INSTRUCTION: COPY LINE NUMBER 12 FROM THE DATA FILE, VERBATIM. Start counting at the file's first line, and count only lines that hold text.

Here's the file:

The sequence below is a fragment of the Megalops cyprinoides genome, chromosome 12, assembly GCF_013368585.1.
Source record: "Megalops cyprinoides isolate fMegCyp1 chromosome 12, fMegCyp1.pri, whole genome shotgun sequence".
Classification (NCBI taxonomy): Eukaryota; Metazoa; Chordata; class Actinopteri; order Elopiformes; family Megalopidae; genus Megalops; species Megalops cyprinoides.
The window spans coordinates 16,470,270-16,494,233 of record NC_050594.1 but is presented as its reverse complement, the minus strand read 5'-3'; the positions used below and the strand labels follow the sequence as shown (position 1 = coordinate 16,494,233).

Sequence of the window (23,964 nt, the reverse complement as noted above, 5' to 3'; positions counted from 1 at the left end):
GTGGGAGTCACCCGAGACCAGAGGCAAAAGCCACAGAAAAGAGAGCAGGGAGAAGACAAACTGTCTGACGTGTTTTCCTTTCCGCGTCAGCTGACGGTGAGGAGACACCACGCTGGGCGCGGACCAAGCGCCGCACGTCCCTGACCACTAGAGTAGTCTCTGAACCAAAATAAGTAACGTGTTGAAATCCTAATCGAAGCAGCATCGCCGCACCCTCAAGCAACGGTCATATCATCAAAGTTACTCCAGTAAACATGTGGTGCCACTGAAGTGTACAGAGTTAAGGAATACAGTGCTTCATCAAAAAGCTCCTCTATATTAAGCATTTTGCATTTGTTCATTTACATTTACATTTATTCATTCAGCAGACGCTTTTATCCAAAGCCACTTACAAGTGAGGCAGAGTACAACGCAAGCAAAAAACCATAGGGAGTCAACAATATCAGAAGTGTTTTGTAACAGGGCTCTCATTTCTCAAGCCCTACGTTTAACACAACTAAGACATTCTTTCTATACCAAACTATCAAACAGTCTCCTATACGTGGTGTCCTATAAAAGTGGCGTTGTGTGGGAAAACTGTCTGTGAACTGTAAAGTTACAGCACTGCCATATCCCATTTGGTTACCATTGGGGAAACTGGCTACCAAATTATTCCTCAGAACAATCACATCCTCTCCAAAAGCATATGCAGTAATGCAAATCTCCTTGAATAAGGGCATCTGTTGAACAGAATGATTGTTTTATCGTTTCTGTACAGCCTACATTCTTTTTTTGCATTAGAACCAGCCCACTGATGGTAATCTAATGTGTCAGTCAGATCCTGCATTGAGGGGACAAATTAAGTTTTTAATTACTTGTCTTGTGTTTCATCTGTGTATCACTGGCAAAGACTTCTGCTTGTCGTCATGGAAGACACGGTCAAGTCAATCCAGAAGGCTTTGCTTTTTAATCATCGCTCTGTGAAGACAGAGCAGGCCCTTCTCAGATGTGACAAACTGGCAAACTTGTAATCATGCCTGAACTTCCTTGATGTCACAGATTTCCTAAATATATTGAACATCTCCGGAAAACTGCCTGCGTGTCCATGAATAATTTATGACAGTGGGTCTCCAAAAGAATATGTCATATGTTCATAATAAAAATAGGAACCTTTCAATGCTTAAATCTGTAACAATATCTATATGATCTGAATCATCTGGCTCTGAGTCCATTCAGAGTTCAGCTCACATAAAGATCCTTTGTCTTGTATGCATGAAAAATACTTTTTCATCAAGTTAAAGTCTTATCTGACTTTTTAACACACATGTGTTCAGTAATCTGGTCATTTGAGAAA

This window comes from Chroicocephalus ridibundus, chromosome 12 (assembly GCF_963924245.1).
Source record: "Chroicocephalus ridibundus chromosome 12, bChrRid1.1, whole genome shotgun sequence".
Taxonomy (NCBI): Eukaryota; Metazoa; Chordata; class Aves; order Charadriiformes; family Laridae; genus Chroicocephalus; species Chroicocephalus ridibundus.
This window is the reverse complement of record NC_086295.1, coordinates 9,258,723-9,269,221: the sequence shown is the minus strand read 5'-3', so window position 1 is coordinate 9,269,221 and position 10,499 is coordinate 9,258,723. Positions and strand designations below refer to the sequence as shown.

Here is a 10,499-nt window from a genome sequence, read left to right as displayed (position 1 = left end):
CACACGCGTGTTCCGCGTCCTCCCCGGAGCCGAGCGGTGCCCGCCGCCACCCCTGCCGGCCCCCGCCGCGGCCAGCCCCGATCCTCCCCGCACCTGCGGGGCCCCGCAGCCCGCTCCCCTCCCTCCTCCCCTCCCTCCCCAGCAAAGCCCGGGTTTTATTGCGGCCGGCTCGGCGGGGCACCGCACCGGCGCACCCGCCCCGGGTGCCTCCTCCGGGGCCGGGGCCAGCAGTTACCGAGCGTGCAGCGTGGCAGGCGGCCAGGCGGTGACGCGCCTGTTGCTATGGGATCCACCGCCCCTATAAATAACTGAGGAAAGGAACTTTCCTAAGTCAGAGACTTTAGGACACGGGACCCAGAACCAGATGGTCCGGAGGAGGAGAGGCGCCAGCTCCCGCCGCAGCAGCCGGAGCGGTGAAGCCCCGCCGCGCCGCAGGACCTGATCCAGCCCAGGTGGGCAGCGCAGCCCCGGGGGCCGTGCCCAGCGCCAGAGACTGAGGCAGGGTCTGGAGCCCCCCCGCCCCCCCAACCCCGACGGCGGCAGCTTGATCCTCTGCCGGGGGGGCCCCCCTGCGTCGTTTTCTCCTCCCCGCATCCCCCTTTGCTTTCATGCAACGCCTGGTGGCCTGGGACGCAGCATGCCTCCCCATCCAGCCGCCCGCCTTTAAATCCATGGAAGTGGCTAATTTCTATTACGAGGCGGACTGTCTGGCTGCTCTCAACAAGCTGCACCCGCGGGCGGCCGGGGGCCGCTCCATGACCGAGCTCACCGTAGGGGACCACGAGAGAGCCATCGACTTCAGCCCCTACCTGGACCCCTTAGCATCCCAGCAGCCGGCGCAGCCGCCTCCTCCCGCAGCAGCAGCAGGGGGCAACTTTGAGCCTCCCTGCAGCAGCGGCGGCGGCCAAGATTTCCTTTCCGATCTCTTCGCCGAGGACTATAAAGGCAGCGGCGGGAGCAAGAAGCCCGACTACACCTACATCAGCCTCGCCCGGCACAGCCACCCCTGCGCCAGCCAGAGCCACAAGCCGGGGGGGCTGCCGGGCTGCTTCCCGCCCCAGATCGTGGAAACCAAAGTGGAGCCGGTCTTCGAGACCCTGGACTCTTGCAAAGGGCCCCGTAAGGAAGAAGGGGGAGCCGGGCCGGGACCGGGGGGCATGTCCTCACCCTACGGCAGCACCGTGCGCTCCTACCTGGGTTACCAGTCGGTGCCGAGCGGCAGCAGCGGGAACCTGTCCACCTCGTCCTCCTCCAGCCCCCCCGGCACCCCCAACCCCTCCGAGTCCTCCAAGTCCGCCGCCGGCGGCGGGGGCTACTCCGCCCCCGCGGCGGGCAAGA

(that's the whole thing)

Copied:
CACACGCGTGTTCCGCGTCCTCCCCGGAGCCGAGCGGTGCCCGCCGCCACCCCTGCCGGCCCCCGCCGCGGCCAGCCCCGATCCTCCCCGCACCTGCGGGGCCCCGCAGCCCGCTCCCCTCCCTCCTCCCCTCCCTCCCCAGCAAAGCCCGGGTTTTATTGCGGCCGGCTCGGCGGGGCACCGCACCGGCGCACCCGCCCCGGGTGCCTCCTCCGGGGCCGGGGCCAGCAGTTACCGAGCGTGCAGCGTGGCAGGCGGCCAGGCGGTGACGCGCCTGTTGCTATGGGATCCACCGCCCCTATAAATAACTGAGGAAAGGAACTTTCCTAAGTCAGAGACTTTAGGACACGGGACCCAGAACCAGATGGTCCGGAGGAGGAGAGGCGCCAGCTCCCGCCGCAGCAGCCGGAGCGGTGAAGCCCCGCCGCGCCGCAGGACCTGATCCAGCCCAGGTGGGCAGCGCAGCCCCGGGGGCCGTGCCCAGCGCCAGAGACTGAGGCAGGGTCTGGAGCCCCCCCGCCCCCCCAACCCCGACGGCGGCAGCTTGATCCTCTGCCGGGGGGGCCCCCCTGCGTCGTTTTCTCCTCCCCGCATCCCCCTTTGCTTTCATGCAACGCCTGGTGGCCTGGGACGCAGCATGCCTCCCCATCCAGCCGCCCGCCTTTAAATCCATGGAAGTGGCTAATTTCTATTACGAGGCGGACTGTCTGGCTGCTCTCAACAAGCTGCACCCGCGGGCGGCCGGGGGCCGCTCCATGACCGAGCTCACCGTAGGGGACCACGAGAGAGCCATCGACTTCAGCCCCTACCTGGACCCCTTAGCATCCCAGCAGCCGGCGCAGCCGCCTCCTCCCGCAGCAGCAGCAGGGGGCAACTTTGAGCCTCCCTGCAGCAGCGGCGGCGGCCAAGATTTCCTTTCCGATCTCTTCGCCGAGGACTATAAAGGCAGCGGCGGGAGCAAGAAGCCCGACTACACCTACATCAGCCTCGCCCGGCACAGCCACCCCTGCGCCAGCCAGAGCCACAAGCCGGGGGGGCTGCCGGGCTGCTTCCCGCCCCAGATCGTGGAAACCAAAGTGGAGCCGGTCTTCGAGACCCTGGACTCTTGCAAAGGGCCCCGTAAGGAAGAAGGGGGAGCCGGGCCGGGACCGGGGGGCATGTCCTCACCCTACGGCAGCACCGTGCGCTCCTACCTGGGTTACCAGTCGGTGCCGAGCGGCAGCAGCGGGAACCTGTCCACCTCGTCCTCCTCCAGCCCCCCCGGCACCCCCAACCCCTCCGAGTCCTCCAAGTCCGCCGCCGGCGGCGGGGGCTACTCCGCCCCCGCGGCGGGCAAGA